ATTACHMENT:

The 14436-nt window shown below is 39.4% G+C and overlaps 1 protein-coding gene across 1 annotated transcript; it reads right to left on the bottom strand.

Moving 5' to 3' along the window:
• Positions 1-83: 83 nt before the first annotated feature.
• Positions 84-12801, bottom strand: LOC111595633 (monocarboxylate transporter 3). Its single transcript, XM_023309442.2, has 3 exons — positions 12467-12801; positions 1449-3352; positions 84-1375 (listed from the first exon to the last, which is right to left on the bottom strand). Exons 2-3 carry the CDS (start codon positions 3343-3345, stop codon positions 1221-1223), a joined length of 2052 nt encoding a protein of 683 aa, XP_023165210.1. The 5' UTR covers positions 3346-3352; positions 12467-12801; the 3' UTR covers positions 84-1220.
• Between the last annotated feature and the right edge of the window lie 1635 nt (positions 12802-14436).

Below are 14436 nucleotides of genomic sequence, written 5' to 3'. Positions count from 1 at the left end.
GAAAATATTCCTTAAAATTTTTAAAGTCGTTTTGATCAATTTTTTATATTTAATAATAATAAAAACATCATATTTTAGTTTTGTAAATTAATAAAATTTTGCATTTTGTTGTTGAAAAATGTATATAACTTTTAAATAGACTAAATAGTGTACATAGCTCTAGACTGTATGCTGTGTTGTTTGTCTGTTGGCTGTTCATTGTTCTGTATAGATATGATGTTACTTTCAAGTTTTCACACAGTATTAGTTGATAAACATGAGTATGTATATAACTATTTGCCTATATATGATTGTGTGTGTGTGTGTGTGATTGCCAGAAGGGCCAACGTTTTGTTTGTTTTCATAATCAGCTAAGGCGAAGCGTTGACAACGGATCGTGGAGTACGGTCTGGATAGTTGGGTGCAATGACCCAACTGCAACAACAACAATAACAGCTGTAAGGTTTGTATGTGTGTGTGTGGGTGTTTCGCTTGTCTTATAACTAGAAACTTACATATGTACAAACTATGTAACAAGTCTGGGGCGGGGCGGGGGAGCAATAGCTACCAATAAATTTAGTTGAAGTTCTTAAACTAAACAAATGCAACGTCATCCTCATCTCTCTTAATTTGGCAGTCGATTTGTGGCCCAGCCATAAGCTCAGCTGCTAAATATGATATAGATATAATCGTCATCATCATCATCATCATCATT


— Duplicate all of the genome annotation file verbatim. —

The 14436-nt window shown below is 39.4% G+C and overlaps 1 protein-coding gene across 1 annotated transcript; it reads right to left on the bottom strand.

Moving 5' to 3' along the window:
• Positions 1-83: 83 nt before the first annotated feature.
• Positions 84-12801, bottom strand: LOC111595633 (monocarboxylate transporter 3). Its single transcript, XM_023309442.2, has 3 exons — positions 12467-12801; positions 1449-3352; positions 84-1375 (listed from the first exon to the last, which is right to left on the bottom strand). Exons 2-3 carry the CDS (start codon positions 3343-3345, stop codon positions 1221-1223), a joined length of 2052 nt encoding a protein of 683 aa, XP_023165210.1. The 5' UTR covers positions 3346-3352; positions 12467-12801; the 3' UTR covers positions 84-1220.
• Between the last annotated feature and the right edge of the window lie 1635 nt (positions 12802-14436).

Below are 14436 nucleotides of genomic sequence, written 5' to 3'. Positions count from 1 at the left end.
GAAAATATTCCTTAAAATTTTTAAAGTCGTTTTGATCAATTTTTTATATTTAATAATAATAAAAACATCATATTTTAGTTTTGTAAATTAATAAAATTTTGCATTTTGTTGTTGAAAAATGTATATAACTTTTAAATAGACTAAATAGTGTACATAGCTCTAGACTGTATGCTGTGTTGTTTGTCTGTTGGCTGTTCATTGTTCTGTATAGATATGATGTTACTTTCAAGTTTTCACACAGTATTAGTTGATAAACATGAGTATGTATATAACTATTTGCCTATATATGATTGTGTGTGTGTGTGTGTGATTGCCAGAAGGGCCAACGTTTTGTTTGTTTTCATAATCAGCTAAGGCGAAGCGTTGACAACGGATCGTGGAGTACGGTCTGGATAGTTGGGTGCAATGACCCAACTGCAACAACAACAATAACAGCTGTAAGGTTTGTATGTGTGTGTGTGGGTGTTTCGCTTGTCTTATAACTAGAAACTTACATATGTACAAACTATGTAACAAGTCTGGGGCGGGGCGGGGGAGCAATAGCTACCAATAAATTTAGTTGAAGTTCTTAAACTAAACAAATGCAACGTCATCCTCATCTCTCTTAATTTGGCAGTCGATTTGTGGCCCAGCCATAAGCTCAGCTGCTAAATATGATATAGATATAATCGTCATCATCATCATCATCATCATT